The Torah was careful to write 'aleyha' [against it, but lit. her] which here needs to be translated as "on her account." The idea is that this soul is intended to save the body from the evil urge; it is in line with the verse in Kohelet 9:14 which continues "against which [the small city] a great king comes and lays siege to it. An insignificant looking wise man saves that small city form the onslaught of the great king using his wisdom" [compare Nedarim 32].

"..and you call out to her 'peace.'" The meaning is that you do not immediately wade into the den of iniquity [your evil urge] and try to conquer it in one single frontal assault; rather you first suggest that it also give heaven its due, as a result of which it will experience great benefits. As a result the evil urge will allow that man has a duty also vis-a-vis heaven. After all, secular activities such as eating and drinking in this life also enable man to perform his spiritual tasks better. As a result of this accommodation with the evil urge one assures oneself of not losing one's hereafter altogether.

"It will be if they an answer of peace, etc.,…and they shall serve you." [20:11]

The word vayehi - 'it will be if' as usual, refers to something joyful; here too, if you approach to the evil urge is in the manner we have just described so that you have opened the door a crack to spiritually positive values, G-d in His turn will open this door wide, i.e. the 248 bones and 365 sinews which man's body is constructed of and they will all become subservient to the soul [instead of to the evil urge]. The body will then perform both the positive commandments and refrain from violating the negative commandments.

"..and they shall serve you," i.e. like a slave who is afraid of his master and will neither deviate to the left not to the right.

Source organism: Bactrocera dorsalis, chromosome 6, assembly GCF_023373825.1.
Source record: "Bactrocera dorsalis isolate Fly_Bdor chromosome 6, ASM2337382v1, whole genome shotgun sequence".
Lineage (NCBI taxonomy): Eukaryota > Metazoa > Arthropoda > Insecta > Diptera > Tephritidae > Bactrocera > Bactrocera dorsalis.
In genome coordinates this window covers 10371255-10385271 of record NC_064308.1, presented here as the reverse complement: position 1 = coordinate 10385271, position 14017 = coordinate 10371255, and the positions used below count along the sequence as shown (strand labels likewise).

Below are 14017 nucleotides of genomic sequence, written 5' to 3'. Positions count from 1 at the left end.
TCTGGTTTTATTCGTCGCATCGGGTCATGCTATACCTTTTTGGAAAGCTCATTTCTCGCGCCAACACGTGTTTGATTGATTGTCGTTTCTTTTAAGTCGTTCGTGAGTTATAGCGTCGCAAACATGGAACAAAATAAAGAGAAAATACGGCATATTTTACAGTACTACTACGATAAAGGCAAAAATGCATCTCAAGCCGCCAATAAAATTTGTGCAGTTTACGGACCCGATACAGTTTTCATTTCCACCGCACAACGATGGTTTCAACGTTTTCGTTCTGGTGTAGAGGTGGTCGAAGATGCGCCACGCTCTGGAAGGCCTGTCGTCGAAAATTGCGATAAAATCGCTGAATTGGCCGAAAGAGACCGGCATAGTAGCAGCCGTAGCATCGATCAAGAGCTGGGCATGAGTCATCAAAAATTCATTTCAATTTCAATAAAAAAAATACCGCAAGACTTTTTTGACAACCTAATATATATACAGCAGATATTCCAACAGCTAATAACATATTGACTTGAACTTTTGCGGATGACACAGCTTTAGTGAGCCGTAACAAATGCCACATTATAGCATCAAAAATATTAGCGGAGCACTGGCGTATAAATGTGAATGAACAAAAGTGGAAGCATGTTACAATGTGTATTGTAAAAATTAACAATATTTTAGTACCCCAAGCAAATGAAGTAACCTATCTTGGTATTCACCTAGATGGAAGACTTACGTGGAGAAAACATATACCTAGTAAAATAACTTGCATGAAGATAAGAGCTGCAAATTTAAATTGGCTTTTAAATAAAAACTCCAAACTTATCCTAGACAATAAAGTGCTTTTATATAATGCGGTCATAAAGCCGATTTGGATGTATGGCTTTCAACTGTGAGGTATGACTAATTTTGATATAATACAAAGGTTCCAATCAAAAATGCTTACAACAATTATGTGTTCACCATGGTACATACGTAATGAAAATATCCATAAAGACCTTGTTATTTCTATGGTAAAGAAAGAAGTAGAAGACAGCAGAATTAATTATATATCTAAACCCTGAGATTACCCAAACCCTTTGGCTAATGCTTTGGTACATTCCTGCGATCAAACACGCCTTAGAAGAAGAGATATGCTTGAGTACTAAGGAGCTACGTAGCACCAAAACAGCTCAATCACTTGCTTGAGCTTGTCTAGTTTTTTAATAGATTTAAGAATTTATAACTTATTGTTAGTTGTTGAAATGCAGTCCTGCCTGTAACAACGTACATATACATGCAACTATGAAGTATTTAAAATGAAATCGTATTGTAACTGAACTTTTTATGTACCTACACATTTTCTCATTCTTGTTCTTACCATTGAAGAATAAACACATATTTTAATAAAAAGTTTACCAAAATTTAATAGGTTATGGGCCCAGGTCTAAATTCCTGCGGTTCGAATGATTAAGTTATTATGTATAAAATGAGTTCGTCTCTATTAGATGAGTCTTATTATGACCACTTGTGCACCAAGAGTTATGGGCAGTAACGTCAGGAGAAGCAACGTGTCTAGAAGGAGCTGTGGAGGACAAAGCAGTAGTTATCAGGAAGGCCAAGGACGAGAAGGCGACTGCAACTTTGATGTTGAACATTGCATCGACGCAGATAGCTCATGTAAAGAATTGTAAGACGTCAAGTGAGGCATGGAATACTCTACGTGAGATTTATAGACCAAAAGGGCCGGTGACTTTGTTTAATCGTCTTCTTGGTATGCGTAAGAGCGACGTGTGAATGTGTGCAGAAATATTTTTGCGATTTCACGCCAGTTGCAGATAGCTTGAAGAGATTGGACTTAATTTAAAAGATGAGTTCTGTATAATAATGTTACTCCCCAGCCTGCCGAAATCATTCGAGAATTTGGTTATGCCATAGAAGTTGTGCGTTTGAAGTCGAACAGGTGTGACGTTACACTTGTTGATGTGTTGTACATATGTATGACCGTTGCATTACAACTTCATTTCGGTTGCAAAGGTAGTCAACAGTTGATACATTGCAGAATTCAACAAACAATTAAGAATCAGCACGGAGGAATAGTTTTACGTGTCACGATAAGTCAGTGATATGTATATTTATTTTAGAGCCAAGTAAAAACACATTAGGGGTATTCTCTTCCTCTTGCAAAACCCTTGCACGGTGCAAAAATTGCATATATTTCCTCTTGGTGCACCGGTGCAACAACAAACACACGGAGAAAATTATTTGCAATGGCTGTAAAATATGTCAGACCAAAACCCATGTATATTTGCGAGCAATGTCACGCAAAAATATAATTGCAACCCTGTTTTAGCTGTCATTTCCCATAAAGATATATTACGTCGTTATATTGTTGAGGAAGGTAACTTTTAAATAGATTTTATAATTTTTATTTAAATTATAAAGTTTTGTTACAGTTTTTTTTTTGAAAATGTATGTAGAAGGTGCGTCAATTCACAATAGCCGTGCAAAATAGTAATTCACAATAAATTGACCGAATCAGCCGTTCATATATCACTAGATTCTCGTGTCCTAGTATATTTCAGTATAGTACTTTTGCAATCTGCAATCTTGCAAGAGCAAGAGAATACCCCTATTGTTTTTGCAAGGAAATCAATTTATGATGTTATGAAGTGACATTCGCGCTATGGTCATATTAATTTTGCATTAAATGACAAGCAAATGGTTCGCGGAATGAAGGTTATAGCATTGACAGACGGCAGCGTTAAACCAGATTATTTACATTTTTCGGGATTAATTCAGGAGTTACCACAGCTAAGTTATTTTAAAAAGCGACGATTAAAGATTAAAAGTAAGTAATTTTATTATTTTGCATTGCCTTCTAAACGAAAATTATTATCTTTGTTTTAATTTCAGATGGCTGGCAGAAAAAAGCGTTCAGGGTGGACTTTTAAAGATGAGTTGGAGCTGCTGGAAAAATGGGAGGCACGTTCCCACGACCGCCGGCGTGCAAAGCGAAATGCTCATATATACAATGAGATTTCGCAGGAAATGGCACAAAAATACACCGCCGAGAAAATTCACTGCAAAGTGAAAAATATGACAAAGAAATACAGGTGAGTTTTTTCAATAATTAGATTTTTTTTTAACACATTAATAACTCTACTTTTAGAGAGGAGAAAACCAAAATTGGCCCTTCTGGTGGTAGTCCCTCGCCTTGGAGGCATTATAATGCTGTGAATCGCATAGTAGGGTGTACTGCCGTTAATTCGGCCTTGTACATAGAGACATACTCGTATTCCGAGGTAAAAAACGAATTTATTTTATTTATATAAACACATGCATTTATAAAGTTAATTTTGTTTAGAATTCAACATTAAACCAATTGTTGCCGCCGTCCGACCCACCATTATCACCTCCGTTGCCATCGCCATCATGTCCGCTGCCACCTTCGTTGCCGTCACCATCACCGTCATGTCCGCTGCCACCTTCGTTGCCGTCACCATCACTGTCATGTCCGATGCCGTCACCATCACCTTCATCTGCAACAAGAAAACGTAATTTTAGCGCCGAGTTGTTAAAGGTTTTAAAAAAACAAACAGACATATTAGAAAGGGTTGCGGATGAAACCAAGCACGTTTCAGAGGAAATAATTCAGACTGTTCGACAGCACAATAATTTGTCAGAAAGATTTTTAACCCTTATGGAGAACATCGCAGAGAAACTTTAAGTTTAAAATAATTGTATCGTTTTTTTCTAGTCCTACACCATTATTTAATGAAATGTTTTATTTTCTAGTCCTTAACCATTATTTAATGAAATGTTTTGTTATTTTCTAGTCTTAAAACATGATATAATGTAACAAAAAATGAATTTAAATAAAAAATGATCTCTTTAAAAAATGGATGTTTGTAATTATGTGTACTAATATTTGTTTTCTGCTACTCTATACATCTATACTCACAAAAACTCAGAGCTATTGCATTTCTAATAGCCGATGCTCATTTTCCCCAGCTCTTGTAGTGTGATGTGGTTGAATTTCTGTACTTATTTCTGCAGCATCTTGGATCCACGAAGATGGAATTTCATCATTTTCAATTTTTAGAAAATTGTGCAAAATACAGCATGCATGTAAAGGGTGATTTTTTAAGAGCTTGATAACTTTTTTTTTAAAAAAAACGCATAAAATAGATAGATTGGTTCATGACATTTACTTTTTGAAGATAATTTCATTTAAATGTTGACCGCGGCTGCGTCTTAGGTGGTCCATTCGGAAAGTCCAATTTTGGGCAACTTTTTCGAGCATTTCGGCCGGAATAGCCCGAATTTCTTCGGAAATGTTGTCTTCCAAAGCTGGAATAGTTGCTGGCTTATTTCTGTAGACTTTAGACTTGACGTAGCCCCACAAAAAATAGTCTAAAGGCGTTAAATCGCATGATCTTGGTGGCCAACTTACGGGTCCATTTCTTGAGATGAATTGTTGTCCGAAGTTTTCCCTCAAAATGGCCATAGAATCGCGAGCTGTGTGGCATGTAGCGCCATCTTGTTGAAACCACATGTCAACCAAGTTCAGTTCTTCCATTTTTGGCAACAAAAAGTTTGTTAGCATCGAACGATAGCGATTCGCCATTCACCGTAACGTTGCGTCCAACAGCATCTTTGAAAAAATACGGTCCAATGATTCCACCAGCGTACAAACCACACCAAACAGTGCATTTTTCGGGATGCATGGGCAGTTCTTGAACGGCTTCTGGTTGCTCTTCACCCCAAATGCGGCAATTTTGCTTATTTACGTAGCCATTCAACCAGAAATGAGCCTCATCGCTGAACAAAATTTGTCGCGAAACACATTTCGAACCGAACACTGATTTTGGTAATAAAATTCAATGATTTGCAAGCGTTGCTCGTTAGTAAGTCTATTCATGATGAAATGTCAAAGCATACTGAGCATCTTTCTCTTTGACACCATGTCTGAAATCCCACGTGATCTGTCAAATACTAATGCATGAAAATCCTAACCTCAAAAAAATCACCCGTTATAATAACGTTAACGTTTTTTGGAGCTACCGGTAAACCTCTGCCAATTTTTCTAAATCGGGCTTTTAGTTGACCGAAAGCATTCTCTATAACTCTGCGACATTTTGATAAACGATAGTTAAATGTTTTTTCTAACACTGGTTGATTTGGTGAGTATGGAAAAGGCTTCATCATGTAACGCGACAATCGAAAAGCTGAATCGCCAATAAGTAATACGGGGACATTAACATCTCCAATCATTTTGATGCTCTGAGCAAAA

An essay from Rabbi Shaul Yosef Leiter


Rabbi Moshe Weber, OB"M, of Jerusalem, was a very saintly person who did not just talk the talk-he truly lived Judaism. Once, he commented on a verse from this week's Torah portion to an ingenious yeshiva student: "You should be innocent-tamim-with the G-d your Lord" (18/13). Rashi explains that this means that we should relate to G-d with innocence, relying upon Him and accepting His Providence, and not seek out the future. The teaching cannot be clearer: it is forbidden for us to investigate the future. Not only does this coincide with the preceding verses forbidding sorcerers and conjurers, but it is also a general principle that prohibits us to be overly-concerned about the future. We should simply accept what happens to us. This lesson was a guiding light for Rabbi Weber, and he expected it should be for all of us.

The Lubavitcher Rebbe points out that there is a bit of a problem here, since it is clear in the verses that immediately follow that while non-Jews go to future tellers, G-d is warning us not to do so. "A prophet will arise among you and only to him should you listen!" Apparently, a prophet will be sent so that we will not resort to seeking diviners. The Ramban explains these verses "We should unite our hearts to Him alone, and believe that He is the sole cause of all; He truly knows all of the future, and from His prophets alone should we inquire and never from the charlatans." So if G-d Himself sends us prophets to tell us about the future, what does Rashi mean about not seeking out the future?

The Rebbe says that Rashi's statement can be comprehended by focusing on a detail in his explanation. Rashi writes not to search out the future, and specifically avoids using more common words like 'ask' or 'delve'. This is because asking or delving into the future via a prophet is permissible, as is discussed in the verses. The prohibition lies in making a concerted effort, an obsessive preoccupation with the future because this demonstrates a fear based upon a lack of faith in G-d. This is the commandment of being innocent. We are allowed to try to figure things out and plan ahead; on a community level, it is even a mitzvah to plan for the future. Yet, a person is supposed to accept all that happens in an innocent way, without fear or worry, to believe that all is from G-d and for his or her good.

The Baal Shem Tov notes that the verse's first word-"tamim"-begins with the letter tof. In the middle of the letter tof is a dot. This dot in its center is like our center point, our heart. This is where we express being tamim-innocent, and from our hearts it will spread to the rest of our lives.

Shabbat Shalom,